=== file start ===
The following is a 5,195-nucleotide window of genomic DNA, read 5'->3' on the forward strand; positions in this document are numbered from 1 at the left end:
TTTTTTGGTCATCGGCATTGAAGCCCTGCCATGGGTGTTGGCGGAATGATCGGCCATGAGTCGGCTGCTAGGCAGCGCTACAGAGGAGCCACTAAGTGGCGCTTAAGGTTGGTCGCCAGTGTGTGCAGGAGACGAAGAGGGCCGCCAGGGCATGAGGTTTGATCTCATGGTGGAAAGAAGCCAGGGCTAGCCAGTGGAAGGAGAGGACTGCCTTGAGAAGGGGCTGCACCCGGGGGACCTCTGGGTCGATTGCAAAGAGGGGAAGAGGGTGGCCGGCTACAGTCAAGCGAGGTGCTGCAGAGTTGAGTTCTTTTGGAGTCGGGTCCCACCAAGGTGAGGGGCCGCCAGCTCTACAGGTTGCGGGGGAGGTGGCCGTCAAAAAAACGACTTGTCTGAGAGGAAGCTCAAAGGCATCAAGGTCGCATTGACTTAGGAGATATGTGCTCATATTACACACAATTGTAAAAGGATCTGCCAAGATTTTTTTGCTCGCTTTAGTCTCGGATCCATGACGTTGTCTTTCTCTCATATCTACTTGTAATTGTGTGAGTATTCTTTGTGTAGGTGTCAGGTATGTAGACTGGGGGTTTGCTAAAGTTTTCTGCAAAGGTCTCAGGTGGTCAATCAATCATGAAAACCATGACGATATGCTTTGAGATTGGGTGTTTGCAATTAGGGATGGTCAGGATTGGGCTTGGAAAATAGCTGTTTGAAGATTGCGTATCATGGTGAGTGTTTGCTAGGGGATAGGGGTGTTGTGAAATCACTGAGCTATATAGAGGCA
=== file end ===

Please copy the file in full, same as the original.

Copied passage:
The following is a 5,195-nucleotide window of genomic DNA, read 5'->3' on the forward strand; positions in this document are numbered from 1 at the left end:
TTTTTTGGTCATCGGCATTGAAGCCCTGCCATGGGTGTTGGCGGAATGATCGGCCATGAGTCGGCTGCTAGGCAGCGCTACAGAGGAGCCACTAAGTGGCGCTTAAGGTTGGTCGCCAGTGTGTGCAGGAGACGAAGAGGGCCGCCAGGGCATGAGGTTTGATCTCATGGTGGAAAGAAGCCAGGGCTAGCCAGTGGAAGGAGAGGACTGCCTTGAGAAGGGGCTGCACCCGGGGGACCTCTGGGTCGATTGCAAAGAGGGGAAGAGGGTGGCCGGCTACAGTCAAGCGAGGTGCTGCAGAGTTGAGTTCTTTTGGAGTCGGGTCCCACCAAGGTGAGGGGCCGCCAGCTCTACAGGTTGCGGGGGAGGTGGCCGTCAAAAAAACGACTTGTCTGAGAGGAAGCTCAAAGGCATCAAGGTCGCATTGACTTAGGAGATATGTGCTCATATTACACACAATTGTAAAAGGATCTGCCAAGATTTTTTTGCTCGCTTTAGTCTCGGATCCATGACGTTGTCTTTCTCTCATATCTACTTGTAATTGTGTGAGTATTCTTTGTGTAGGTGTCAGGTATGTAGACTGGGGGTTTGCTAAAGTTTTCTGCAAAGGTCTCAGGTGGTCAATCAATCATGAAAACCATGACGATATGCTTTGAGATTGGGTGTTTGCAATTAGGGATGGTCAGGATTGGGCTTGGAAAATAGCTGTTTGAAGATTGCGTATCATGGTGAGTGTTTGCTAGGGGATAGGGGTGTTGTGAAATCACTGAGCTATATAGAGGCA